Consumers are at risk of buying and using poor quality products containing CBD while the FDA cautiously considers new regulations for CBD products — leaving a wide disparity between quality, regulated products and items of unknown quantity or quality. Product potency and purity are unknowns when it comes to CBD-infused products and CBD oils. And it seems like more and more CBD-infused products are hitting store shelves, even those of pharmacy chains such as Rite Aid, CVS and Walgreens.
The 2018 Farm Bill made it legal for farmers to grow hemp plants with less than 0.3% THC, transferring oversight to the U.S. Food and Drug Administration (FDA). Additionally, the agency confirmed that it would oversee and regulate hemp-derived CBD products under 1938’s Federal Food Drug & Cosmetic Act (FD&C Act). But it’s not so simple. You see, how a CBD product is labeled and marketed to consumers determines if the FDA defines it as lawful or not.
According to the FDA’s website, even if a CBD-containing product meets the definition of ‘hemp’ under the terms of the Farm Bill, it must still follow all other applicable laws, including the FD&C Act. That’s where it gets sticky. The FDA does not currently allow CBD-infused food, drinks or dietary supplements to be sold. It has not reached a final decision on regulating hemp-derived CBD products.
Don’t think for a minute that has stopped the health and wellness industry from following the lead of the cosmetic makers, which aren’t bound by the same strict labelling parameters like drugs, food or dietary supplements. The FDA’s definition of cosmetics fits the application methods of many hemp-derived CBD products — things meant to be rubbed, poured, sprinkled or sprayed on the human body. Cannabis and cannabis-derived ingredients also fall under the umbrella of what’s considered ‘cosmetic products and ingredients’, and those aren’t subject to premarket FDA approval.
But, for safety’s sake, it is important for CBD-infused health and beauty products to have regulated labels, just like the FDA regulations that are on the books for cosmetic product labeling standards. Therefore, labels for CBD-infused health and beauty products should include the following stipulations:
- Not be false of misleading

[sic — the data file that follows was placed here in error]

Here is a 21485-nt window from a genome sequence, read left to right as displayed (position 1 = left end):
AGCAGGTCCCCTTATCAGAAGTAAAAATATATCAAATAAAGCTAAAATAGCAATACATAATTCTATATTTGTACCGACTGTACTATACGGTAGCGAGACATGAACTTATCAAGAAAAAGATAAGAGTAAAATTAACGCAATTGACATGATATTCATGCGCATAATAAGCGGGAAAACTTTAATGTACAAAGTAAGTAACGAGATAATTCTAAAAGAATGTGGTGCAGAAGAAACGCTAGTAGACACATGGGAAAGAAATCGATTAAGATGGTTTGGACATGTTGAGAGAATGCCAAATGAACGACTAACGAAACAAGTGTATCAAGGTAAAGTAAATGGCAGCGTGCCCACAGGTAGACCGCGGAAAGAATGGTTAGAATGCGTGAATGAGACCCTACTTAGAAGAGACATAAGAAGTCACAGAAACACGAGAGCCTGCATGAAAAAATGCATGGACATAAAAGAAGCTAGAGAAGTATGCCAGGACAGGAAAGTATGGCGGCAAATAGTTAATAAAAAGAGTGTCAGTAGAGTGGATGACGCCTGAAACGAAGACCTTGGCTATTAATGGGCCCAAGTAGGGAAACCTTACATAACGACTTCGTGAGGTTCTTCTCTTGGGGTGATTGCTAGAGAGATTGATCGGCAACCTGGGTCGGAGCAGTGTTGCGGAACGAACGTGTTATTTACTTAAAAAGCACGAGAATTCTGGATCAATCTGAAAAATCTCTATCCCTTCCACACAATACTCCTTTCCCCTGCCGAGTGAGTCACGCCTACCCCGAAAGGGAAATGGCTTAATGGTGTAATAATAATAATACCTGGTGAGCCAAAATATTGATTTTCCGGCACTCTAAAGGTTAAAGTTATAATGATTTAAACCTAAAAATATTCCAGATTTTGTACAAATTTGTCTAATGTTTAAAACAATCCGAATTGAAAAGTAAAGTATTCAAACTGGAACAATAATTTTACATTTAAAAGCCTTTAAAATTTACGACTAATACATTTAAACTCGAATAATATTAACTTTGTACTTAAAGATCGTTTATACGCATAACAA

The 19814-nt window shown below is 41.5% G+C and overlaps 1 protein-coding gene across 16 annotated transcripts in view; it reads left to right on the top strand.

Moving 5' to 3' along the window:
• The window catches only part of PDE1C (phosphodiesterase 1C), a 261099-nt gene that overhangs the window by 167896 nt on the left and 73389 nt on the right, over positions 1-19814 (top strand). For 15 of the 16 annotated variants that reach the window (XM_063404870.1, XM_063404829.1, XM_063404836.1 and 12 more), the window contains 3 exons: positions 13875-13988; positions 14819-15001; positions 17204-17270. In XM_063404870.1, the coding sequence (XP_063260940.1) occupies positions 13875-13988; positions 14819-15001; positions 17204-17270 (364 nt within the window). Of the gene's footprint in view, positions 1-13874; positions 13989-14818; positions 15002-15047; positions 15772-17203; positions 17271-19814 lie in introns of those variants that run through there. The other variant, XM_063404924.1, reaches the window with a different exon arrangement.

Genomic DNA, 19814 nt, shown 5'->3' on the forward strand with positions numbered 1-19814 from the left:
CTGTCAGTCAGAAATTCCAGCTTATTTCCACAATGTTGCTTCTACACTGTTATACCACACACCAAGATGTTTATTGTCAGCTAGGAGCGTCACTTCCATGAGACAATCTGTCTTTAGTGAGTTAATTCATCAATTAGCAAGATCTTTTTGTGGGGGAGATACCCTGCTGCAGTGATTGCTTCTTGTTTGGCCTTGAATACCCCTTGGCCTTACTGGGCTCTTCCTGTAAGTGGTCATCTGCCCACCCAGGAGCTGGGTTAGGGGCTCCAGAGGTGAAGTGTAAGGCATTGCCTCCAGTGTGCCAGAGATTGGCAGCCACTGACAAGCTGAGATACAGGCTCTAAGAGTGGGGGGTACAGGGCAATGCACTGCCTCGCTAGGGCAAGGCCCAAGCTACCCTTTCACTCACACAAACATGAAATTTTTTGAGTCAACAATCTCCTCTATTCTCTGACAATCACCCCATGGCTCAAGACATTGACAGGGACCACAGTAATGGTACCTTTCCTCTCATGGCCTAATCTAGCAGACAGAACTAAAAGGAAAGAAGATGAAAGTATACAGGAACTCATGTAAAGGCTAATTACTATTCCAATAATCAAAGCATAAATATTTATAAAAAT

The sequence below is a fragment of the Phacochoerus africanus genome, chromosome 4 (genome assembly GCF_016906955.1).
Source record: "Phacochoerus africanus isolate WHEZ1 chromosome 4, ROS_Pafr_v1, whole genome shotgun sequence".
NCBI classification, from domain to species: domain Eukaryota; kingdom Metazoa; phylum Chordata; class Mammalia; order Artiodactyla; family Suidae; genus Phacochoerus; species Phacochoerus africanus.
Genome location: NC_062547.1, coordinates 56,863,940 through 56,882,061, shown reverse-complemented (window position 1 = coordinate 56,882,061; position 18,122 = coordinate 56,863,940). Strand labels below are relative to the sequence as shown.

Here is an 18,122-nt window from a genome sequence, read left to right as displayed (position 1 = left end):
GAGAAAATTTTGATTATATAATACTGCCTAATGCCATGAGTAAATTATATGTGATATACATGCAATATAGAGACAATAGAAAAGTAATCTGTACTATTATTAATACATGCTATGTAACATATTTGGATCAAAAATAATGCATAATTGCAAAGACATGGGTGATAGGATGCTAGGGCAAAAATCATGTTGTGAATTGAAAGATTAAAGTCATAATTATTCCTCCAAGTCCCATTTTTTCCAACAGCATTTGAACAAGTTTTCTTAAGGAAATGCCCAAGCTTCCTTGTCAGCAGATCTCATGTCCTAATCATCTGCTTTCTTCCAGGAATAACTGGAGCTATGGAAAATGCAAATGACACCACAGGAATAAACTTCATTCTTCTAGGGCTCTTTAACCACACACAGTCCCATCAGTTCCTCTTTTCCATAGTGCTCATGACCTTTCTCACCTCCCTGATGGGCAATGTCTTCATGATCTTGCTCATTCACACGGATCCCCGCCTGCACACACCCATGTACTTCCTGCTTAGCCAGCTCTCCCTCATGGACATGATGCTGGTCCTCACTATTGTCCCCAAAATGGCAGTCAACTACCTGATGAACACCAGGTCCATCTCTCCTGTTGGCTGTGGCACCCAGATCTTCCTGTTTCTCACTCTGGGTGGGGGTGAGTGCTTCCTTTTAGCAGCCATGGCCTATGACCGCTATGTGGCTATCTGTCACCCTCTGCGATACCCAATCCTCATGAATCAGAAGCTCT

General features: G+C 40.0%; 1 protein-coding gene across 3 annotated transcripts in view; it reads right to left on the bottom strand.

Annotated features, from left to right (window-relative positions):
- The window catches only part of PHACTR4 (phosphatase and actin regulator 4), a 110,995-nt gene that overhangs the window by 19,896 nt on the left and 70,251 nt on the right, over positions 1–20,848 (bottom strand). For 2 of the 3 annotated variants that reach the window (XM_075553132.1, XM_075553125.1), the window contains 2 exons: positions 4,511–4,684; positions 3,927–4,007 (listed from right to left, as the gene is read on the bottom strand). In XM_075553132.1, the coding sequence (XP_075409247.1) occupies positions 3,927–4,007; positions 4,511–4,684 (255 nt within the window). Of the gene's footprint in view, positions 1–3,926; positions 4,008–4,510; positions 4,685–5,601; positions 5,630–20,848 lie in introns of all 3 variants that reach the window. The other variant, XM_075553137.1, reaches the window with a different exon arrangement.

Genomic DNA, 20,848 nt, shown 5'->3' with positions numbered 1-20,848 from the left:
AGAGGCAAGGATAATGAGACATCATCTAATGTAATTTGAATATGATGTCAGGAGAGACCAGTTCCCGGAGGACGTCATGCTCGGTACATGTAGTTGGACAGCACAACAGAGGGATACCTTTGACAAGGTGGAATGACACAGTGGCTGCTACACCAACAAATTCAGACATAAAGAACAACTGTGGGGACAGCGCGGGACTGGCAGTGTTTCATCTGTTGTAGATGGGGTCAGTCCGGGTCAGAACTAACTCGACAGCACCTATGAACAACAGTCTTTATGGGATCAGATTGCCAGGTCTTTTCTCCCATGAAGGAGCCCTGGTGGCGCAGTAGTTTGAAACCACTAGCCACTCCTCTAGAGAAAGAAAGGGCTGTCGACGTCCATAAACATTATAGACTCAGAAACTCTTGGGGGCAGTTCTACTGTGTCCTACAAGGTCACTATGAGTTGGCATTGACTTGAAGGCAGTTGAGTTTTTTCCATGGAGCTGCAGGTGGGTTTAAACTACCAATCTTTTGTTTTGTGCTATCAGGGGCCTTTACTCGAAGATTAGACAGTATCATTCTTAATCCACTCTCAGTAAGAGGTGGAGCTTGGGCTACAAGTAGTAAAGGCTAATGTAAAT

- Not violate the Poison Prevention Packaging Act of 1970
- Properly display label information
- Provide required information (includes identity statement, statement of contents quantities, name and place of business, distributor statement, material facts, warning or caution statements, and ingredients)
Additionally, any claims about treating diseases and conditions should be eliminated from marketing, labeling or product displays. Otherwise, the FDA classifies the product as a drug and that could spell trouble with a capital T. Labels cannot claim to treat or prevent any diseases or claim to do anything that affects the structure or function of the body. Companies that violate this rule will most likely receive an FDA warning letter, which is a huge detriment to a company’s integrity.
Some CBD companies follow strict labeling standards voluntarily, knowing that there’s not sufficient regulatory oversight. Because many consumers already treat CBD as a dietary supplement, some companies are looking ahead — they anticipate that hemp-derived CBD products will be labeled and regulated just like any other dietary supplement.
Chase Terwilliger, CEO of Balanced Health Botanicals, said that strict FDA labeling standards would give consumers better access to high-quality products. Balanced Health Botanicals, based in Denver, is the parent company of CBDistillery.
In an interview with Weedmaps News, Terwilliger said, “As a company that follows the most stringent guidelines, we at CBDistillery have a strong opinion and hope that hemp-derived CBD products will be labeled and regulated as they are with any other dietary supplement.”